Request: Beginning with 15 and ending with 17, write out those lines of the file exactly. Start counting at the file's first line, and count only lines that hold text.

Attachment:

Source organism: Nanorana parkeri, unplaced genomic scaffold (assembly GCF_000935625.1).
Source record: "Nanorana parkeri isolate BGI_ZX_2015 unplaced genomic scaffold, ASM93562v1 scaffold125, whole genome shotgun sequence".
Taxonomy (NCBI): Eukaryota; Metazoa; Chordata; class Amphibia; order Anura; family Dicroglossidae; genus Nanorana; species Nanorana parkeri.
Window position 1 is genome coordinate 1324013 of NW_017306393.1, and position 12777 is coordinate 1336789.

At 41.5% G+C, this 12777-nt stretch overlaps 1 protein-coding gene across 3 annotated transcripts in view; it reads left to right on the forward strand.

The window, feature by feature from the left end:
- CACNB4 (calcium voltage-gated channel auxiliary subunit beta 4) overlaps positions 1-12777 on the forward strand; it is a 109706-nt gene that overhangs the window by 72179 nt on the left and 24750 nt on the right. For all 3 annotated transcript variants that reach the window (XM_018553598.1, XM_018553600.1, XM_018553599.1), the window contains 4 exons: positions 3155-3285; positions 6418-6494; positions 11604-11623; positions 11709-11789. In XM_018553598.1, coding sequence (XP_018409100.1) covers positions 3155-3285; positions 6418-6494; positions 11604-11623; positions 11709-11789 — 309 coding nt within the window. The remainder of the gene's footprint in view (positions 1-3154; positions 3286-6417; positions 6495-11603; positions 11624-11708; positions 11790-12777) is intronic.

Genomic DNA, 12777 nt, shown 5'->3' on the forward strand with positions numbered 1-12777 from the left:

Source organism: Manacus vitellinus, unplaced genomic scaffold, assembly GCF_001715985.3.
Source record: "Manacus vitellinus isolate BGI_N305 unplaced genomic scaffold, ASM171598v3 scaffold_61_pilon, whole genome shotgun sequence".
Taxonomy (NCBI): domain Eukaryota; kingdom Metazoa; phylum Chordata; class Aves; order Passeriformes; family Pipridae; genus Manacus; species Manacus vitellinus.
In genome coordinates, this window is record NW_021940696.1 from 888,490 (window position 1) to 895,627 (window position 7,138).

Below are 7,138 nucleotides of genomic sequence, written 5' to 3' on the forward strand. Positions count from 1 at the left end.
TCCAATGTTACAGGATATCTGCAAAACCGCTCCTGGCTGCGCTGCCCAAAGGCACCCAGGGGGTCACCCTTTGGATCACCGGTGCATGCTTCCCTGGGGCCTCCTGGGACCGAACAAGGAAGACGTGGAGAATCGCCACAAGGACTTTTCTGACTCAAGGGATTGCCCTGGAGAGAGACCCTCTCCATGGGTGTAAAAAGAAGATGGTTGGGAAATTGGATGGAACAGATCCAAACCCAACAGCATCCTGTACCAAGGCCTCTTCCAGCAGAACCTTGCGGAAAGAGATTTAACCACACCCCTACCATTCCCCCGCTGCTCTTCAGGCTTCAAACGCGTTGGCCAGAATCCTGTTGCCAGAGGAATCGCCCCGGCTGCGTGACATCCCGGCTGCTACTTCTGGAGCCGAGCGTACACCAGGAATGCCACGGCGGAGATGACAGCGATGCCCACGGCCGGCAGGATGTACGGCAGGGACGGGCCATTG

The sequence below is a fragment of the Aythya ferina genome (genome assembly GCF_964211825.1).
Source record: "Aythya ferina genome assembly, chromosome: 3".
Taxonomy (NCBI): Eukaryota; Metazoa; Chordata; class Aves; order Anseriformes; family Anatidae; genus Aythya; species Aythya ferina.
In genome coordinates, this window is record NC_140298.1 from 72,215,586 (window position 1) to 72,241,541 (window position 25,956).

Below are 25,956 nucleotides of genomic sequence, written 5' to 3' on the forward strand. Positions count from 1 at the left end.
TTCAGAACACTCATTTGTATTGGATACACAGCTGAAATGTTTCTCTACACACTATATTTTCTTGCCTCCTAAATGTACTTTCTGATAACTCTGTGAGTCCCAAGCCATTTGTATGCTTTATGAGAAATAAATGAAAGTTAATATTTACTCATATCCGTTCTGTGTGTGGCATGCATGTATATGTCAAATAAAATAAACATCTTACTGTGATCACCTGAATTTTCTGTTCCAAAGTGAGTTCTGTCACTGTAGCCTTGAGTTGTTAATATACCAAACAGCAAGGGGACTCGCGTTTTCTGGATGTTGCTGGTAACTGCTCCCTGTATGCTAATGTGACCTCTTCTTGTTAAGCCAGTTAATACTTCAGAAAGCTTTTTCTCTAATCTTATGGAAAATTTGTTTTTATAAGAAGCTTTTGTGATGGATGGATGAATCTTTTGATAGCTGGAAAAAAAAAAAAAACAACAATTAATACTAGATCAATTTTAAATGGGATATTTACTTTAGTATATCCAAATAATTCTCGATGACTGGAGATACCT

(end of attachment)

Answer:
The sequence below is a fragment of the Aythya ferina genome (genome assembly GCF_964211825.1).
Source record: "Aythya ferina genome assembly, chromosome: 3".
Taxonomy (NCBI): Eukaryota; Metazoa; Chordata; class Aves; order Anseriformes; family Anatidae; genus Aythya; species Aythya ferina.